Solid Wood Octagon Table Top Failure

Wood movement dooms a solid wood "sunburst" table top, and we learn why that will always happen. February 12, 2007

I am building an octagon end table for a customer and have it totally built and ready to go. There was about a week of time where I had moved the table from my shop (unheated insulated building) to a basement. The top is 8 pie-shaped pieces glued together with biscuits. The base is enclosed with frame and panels. Well, the project kind of stalled and everything was fine while sitting in my shop... Then I moved it to the basement away from the dust where it sat again for a week or so until I could finish it. When I went back, the top was like a shallow bowl. I don't know what to do. I need to get it flat again. What can I do to prevent this in the future? The whole problem (I think) is that it's an octagon and I wasn't sure what wood movement was going to do. It's made of solid maple. And I don't want to start from scratch or cut it up again if at all possible.

Forum Responses
(Furniture Making Forum)
From contributor T:
Which way does the grain run? Is the maple 1/4 sawn or flat sawn? How thick is the top? How is the top fastened to the base? What was the moisture content of the maple? Many things to consider when building a piece like this.

From contributor W:
Are you saying that the top is basically a sunburst, but made out of solid wood? If so, and the grain runs radially (from the center out toward the edges), I would expect each pie wedge to expand and contract across its width, with more expansion/contraction happening out toward the edges of the table where the wedges are wider. If the top is built as described above, I'm not sure you can avoid this bowl shape phenomenon. This is why sunbursts are typically done using veneer on a stable substrate. I've never heard of anyone doing a sunburst in solid wood, but I could just be ignorant, too. Do you have the capability to do a veneered top? I know it sucks to do it over, but... If it's not basically a sunburst out of solid wood, please describe it for us.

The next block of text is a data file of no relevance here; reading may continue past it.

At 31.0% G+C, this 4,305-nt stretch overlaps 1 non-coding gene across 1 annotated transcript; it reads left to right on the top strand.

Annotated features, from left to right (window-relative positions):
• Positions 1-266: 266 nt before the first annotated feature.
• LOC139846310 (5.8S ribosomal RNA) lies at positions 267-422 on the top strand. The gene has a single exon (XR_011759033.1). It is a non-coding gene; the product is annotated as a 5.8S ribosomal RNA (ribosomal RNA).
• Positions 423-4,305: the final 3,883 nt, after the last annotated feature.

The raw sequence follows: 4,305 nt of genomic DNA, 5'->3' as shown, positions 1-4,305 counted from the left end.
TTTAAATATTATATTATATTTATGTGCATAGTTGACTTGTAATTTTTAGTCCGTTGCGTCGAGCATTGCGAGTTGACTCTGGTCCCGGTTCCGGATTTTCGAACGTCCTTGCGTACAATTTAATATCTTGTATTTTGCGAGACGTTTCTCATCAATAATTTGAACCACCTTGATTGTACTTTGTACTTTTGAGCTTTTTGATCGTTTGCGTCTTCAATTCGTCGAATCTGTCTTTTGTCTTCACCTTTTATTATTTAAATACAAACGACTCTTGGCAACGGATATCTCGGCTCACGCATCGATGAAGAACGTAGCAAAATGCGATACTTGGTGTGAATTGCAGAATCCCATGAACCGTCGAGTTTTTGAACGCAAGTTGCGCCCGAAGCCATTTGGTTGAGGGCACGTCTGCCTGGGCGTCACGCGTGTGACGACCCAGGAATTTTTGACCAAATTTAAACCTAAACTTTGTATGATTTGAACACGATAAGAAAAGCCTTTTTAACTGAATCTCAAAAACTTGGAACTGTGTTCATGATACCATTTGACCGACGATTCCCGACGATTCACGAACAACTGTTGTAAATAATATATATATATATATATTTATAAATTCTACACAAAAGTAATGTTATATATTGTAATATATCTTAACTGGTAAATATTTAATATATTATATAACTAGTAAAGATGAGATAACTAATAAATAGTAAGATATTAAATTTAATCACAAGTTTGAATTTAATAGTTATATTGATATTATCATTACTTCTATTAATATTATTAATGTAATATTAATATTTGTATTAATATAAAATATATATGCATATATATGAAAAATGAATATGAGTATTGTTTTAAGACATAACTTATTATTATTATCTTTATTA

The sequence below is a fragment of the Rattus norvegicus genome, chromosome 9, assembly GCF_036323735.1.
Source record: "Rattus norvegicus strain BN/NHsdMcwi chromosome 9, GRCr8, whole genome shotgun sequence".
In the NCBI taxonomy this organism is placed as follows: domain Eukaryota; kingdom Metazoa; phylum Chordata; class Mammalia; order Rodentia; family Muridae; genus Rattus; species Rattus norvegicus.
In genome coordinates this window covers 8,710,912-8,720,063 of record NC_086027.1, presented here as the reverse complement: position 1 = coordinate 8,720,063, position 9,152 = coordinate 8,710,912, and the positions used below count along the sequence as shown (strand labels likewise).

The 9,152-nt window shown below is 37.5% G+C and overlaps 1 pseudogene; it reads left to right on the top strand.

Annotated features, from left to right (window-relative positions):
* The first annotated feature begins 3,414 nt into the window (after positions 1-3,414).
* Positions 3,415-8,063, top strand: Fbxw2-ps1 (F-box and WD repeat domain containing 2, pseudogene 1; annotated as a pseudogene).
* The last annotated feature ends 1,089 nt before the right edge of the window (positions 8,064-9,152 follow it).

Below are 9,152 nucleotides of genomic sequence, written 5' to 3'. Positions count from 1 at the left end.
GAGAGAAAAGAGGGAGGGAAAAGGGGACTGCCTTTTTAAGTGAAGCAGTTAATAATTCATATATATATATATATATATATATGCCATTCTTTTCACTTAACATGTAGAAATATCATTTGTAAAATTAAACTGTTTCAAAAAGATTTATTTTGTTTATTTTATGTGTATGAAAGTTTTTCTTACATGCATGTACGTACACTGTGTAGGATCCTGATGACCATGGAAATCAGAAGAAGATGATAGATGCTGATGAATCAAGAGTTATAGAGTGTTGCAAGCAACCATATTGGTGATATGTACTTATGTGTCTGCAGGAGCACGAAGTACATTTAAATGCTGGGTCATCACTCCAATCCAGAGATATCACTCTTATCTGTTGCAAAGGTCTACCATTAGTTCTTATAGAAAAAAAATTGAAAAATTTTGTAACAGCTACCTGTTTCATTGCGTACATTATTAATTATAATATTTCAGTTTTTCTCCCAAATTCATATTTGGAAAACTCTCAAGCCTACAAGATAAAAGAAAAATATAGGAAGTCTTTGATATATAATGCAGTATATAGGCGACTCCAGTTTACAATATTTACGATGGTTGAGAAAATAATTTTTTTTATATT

From the original questioner:
You nailed it... The grain runs radially, it's a 3/4 inch thick top, flat sawn. Right now it is fastened to the top via Z shaped clips. Unfortunately, I don't know the moisture content and I also don't have the equipment to do a veneer top. I knew I was going to be in trouble when I started this top but had to try.

From contributor J:
About 6 years back, the widow of a friend of mine gave me the pieces of a solid cherry 60" octagonal dining table that he designed the same as yours. Half of the 1" thick top was glued together already, so I figured I could glue the rest together and use it at our place. She had suggested we sell it, but I could tell by the design that it would self-destruct. Sure enough, the first time a Santa Ana wind came through, the moisture dropped and there was a 1/2" opening ripped in the top. When the humidity goes up, it closes. Sorry, but the only way you are going to accomplish this design is by using veneer on a stable substrate. The bowl shape is bad enough, but just wait until the solid wood decides to tear itself apart. It's good that you discovered this problem in your shop and not at your client's place.

From contributor B:
Interesting! Would it work if the grain was to run side to side? It probably wouldn't technically be a sunburst pattern, but would it be stable? I'm talking about using solid wood again.

From contributor P:
It won't work if made of solid in 8 pieces no matter what direction the grain runs. It would be easy to make it out of solid with all the boards edge glued parallel and simply cut to an octagonal shape, although not as interesting looking. This would work as long as you accommodated movement across the grain when you fastened it to the base.

From the original questioner:
I would like to thank you all for your responses. I have decided to rebuild the top with straight boards. I see the problem now. I love the look but couldn't see the physics part of it. Veneer next time, once I learn how. Thanks to all of you. I love WOODWEB.